Ernst Haeckel (1834-1919) was a German-born biologist, naturalist, evolutionist, artist, philosopher, and doctor who spent his life researching flora and fauna from the highest mountaintops to the deepest ocean. A vociferous supporter and developer of Darwin's theories of evolution, he denounced religious dogma, authored philosophical treatises, gained a doctorate in zoology, and coined scientific terms which have passed into common usage, including ecology, phylum, and stem cell.
At the heart of Haeckel's colossal legacy was the motivation not only to discover but also to explain. To do this, he created hundreds of detailed drawings, watercolors, and sketches of his findings which he published in successive volumes, including several marine organism collections and the majestic Kunstformen der Natur (Art Forms in Nature), which could serve as the cornerstone of Haeckel's entire life project. Like a meticulous visual encyclopedia of living things, Haeckel's work was as remarkable for its graphic precision and meticulous shading as for its understanding of organic evolution. From bats to the box jellyfish, lizards to lichen, and spider legs to sea anemones, Haeckel emphasized the essential symmetries and order of nature, and found biological beauty in even the most unlikely of creatures.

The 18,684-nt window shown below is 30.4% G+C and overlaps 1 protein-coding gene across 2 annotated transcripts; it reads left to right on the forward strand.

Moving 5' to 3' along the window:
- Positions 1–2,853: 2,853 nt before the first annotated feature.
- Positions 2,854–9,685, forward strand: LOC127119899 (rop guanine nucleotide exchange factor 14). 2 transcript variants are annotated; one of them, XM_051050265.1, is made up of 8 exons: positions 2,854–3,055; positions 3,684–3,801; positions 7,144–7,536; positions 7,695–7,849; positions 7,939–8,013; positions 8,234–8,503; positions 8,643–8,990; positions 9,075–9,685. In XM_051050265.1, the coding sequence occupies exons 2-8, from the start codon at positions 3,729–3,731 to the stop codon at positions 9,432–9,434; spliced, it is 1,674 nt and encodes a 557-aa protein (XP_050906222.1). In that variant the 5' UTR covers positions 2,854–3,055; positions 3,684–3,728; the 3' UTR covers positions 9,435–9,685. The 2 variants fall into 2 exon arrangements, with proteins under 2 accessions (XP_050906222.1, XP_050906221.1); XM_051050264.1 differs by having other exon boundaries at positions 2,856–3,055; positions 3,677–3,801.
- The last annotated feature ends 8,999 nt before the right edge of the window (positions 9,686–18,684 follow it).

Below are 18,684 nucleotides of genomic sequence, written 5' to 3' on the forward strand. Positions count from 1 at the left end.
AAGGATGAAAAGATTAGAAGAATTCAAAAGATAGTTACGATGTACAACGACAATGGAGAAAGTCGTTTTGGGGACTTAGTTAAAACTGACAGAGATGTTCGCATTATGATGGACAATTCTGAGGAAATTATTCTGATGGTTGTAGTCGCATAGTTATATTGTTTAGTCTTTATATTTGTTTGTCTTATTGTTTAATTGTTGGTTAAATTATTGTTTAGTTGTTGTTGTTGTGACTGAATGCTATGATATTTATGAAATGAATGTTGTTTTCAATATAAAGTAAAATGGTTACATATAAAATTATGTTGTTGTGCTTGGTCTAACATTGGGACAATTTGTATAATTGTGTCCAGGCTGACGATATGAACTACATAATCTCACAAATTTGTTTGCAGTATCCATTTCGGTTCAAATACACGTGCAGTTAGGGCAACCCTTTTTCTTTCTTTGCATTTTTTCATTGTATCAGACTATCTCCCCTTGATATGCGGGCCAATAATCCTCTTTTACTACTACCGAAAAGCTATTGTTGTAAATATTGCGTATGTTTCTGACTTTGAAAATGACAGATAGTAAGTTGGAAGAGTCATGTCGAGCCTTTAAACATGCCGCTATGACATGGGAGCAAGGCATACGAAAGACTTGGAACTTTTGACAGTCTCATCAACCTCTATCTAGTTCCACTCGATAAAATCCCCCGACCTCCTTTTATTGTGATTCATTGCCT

In this book, we celebrate the scientific, artistic, and environmental importance of Haeckel's work, with a collection of 450 of his finest prints from several of his most important tomes, including Die Radiolarien, Monographie der Medusen, Die Kalkschwämme, and Kunstformen der Natur. At a time when biodiversity is increasingly threatened by human activities, the book is at once a visual masterwork, an underwater exploration, and a vivid reminder of the precious variety of life.
About the Author
Rainer Willmann holds a chair in zoology at Göttingen University, is director of its Zoological Museum, and is cofounder of its Centre for Biodiversity and Ecology Research. A specialist in phylogenetics and evolution, he conducts research into biodiversity and its history.
Julia Voss gained her doctorate with a thesis on visual representations of Darwinian evolution theory. Until 2017, she was head of the art department of the Frankfurter Allgemeine Zeitung, and deputy head of the features section. Voss is an honorary professor at Leuphana Universität Lüneburg, and her research focusses on the history of abstraction, restitution and provenance, and the connections between evolutionary theory and culture.